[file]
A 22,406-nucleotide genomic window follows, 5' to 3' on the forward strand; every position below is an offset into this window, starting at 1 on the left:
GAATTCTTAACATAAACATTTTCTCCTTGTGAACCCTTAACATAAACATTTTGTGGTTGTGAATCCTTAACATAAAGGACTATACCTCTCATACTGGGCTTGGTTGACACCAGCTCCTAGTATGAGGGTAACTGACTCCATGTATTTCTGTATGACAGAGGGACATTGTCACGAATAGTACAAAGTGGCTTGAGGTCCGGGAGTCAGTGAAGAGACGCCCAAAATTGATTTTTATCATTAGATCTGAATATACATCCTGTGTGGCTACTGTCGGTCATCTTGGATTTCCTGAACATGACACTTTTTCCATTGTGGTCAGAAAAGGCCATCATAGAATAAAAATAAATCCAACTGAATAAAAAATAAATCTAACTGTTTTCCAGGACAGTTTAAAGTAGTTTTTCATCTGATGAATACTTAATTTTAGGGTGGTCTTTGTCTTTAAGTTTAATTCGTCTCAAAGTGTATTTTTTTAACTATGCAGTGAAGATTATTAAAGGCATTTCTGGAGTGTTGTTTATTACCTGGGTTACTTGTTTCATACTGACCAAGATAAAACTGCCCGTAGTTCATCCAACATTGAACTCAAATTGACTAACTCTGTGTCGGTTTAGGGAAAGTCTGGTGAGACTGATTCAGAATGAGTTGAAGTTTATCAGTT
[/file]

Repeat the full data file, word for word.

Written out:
A 22,406-nucleotide genomic window follows, 5' to 3' on the forward strand; every position below is an offset into this window, starting at 1 on the left:
GAATTCTTAACATAAACATTTTCTCCTTGTGAACCCTTAACATAAACATTTTGTGGTTGTGAATCCTTAACATAAAGGACTATACCTCTCATACTGGGCTTGGTTGACACCAGCTCCTAGTATGAGGGTAACTGACTCCATGTATTTCTGTATGACAGAGGGACATTGTCACGAATAGTACAAAGTGGCTTGAGGTCCGGGAGTCAGTGAAGAGACGCCCAAAATTGATTTTTATCATTAGATCTGAATATACATCCTGTGTGGCTACTGTCGGTCATCTTGGATTTCCTGAACATGACACTTTTTCCATTGTGGTCAGAAAAGGCCATCATAGAATAAAAATAAATCCAACTGAATAAAAAATAAATCTAACTGTTTTCCAGGACAGTTTAAAGTAGTTTTTCATCTGATGAATACTTAATTTTAGGGTGGTCTTTGTCTTTAAGTTTAATTCGTCTCAAAGTGTATTTTTTTAACTATGCAGTGAAGATTATTAAAGGCATTTCTGGAGTGTTGTTTATTACCTGGGTTACTTGTTTCATACTGACCAAGATAAAACTGCCCGTAGTTCATCCAACATTGAACTCAAATTGACTAACTCTGTGTCGGTTTAGGGAAAGTCTGGTGAGACTGATTCAGAATGAGTTGAAGTTTATCAGTT